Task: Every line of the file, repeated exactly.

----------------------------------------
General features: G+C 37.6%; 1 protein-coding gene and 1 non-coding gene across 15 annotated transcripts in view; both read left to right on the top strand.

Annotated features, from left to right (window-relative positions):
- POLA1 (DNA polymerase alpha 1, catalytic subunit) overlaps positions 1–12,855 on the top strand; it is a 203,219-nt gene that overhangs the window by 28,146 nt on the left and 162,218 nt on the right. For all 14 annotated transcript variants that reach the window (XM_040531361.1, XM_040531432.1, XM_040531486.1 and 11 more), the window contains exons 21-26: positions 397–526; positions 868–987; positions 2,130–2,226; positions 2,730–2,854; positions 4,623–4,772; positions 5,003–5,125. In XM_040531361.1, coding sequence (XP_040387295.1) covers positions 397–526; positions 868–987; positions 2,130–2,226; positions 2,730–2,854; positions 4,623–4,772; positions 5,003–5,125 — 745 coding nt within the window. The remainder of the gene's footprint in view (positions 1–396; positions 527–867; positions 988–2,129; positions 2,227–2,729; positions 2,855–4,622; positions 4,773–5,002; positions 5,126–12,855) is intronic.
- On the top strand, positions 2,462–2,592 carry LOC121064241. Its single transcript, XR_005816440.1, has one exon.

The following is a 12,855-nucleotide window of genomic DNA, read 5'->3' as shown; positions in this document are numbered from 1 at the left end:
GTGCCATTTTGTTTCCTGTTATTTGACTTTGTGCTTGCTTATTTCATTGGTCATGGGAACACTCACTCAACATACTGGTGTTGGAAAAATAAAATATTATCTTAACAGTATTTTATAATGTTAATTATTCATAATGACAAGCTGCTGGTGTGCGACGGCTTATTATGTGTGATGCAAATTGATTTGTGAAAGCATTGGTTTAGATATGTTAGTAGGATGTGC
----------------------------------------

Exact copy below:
General features: G+C 37.6%; 1 protein-coding gene and 1 non-coding gene across 15 annotated transcripts in view; both read left to right on the top strand.

Annotated features, from left to right (window-relative positions):
- POLA1 (DNA polymerase alpha 1, catalytic subunit) overlaps positions 1–12,855 on the top strand; it is a 203,219-nt gene that overhangs the window by 28,146 nt on the left and 162,218 nt on the right. For all 14 annotated transcript variants that reach the window (XM_040531361.1, XM_040531432.1, XM_040531486.1 and 11 more), the window contains exons 21-26: positions 397–526; positions 868–987; positions 2,130–2,226; positions 2,730–2,854; positions 4,623–4,772; positions 5,003–5,125. In XM_040531361.1, coding sequence (XP_040387295.1) covers positions 397–526; positions 868–987; positions 2,130–2,226; positions 2,730–2,854; positions 4,623–4,772; positions 5,003–5,125 — 745 coding nt within the window. The remainder of the gene's footprint in view (positions 1–396; positions 527–867; positions 988–2,129; positions 2,227–2,729; positions 2,855–4,622; positions 4,773–5,002; positions 5,126–12,855) is intronic.
- On the top strand, positions 2,462–2,592 carry LOC121064241. Its single transcript, XR_005816440.1, has one exon.

The following is a 12,855-nucleotide window of genomic DNA, read 5'->3' as shown; positions in this document are numbered from 1 at the left end:
GTGCCATTTTGTTTCCTGTTATTTGACTTTGTGCTTGCTTATTTCATTGGTCATGGGAACACTCACTCAACATACTGGTGTTGGAAAAATAAAATATTATCTTAACAGTATTTTATAATGTTAATTATTCATAATGACAAGCTGCTGGTGTGCGACGGCTTATTATGTGTGATGCAAATTGATTTGTGAAAGCATTGGTTTAGATATGTTAGTAGGATGTGC